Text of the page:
Polykinetic exercise literally means multiple motion or multiple movement. Dancers and tennis players perform these exercises most frequently in order to increase their “spring” or vertical jumping height. Polykinetic exercises sometimes are misclassified as other polymetric exercises such as polymetrics. Polykinetics use multiple motion exercises to employ as many muscles as possible in one specific exercises. Again, polykinetics much like plyometrics are used mostly to train fast twitch muscle fibers, however if the exercises are performed for a longer period of time then these could also be used to train the slow twitch muscle fibers as well.
Polytonic exercise is not actually a separate division of polymetric exercise but is simply used interchangeably with polymetric and plyometric when discussing various sports training activities. Literally polytonic means “multiple tones” and was originally applied to Greek orthography.
Compound exercise is also simply another way to express the idea of an exercise which involves multiple muscle employment. However, most researchers acknowledge compound exercises as those that involve a great deal of balance as well as the actual movement of the exercise. There are now specific tools that are used in conjunction with compound exercises which include such items as balance boards, balance balls, posture correcting exercise balls, etc. All of these items are designed to force the person exercising to not only employ their muscles during the exercise, but also use them to balance themselves and the weight at the same time.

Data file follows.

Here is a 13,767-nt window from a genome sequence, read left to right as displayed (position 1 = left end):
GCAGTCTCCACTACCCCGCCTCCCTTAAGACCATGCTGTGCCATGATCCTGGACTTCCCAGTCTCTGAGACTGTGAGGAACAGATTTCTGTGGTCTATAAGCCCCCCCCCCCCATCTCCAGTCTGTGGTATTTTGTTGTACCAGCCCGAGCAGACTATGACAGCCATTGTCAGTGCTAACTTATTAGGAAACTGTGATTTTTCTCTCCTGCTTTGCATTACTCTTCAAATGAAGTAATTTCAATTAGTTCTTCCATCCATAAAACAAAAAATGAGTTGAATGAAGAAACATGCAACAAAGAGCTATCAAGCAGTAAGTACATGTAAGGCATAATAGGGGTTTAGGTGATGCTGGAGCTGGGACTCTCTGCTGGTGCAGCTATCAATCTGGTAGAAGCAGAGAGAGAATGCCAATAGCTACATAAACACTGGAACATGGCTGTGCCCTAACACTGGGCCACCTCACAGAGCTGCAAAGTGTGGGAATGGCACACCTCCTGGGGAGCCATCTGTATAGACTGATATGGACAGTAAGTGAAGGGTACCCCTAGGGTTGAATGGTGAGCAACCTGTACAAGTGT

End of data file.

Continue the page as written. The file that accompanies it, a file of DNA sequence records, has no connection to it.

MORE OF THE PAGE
Why does polymetric training work?
The idea and principle behind polymetric training is to “get the most bang for your buck”. Exercise kinesiologists have developed methods to get the most muscle fatigue and consequent recovery in the least amount of time and energy expenditure. This age of technology is the fastest paced since the industrial revolution and does not appear to be slowing down any. Therefore it is imperative for today’s athletes to be able to train as many muscle groups as possible in one session, while still maintaining a high level of performance. Polymetric exercises allow this to happen and in some cases have been shown to provide the best possible training for the competitive event for which they are intended (Noda et al. 1998).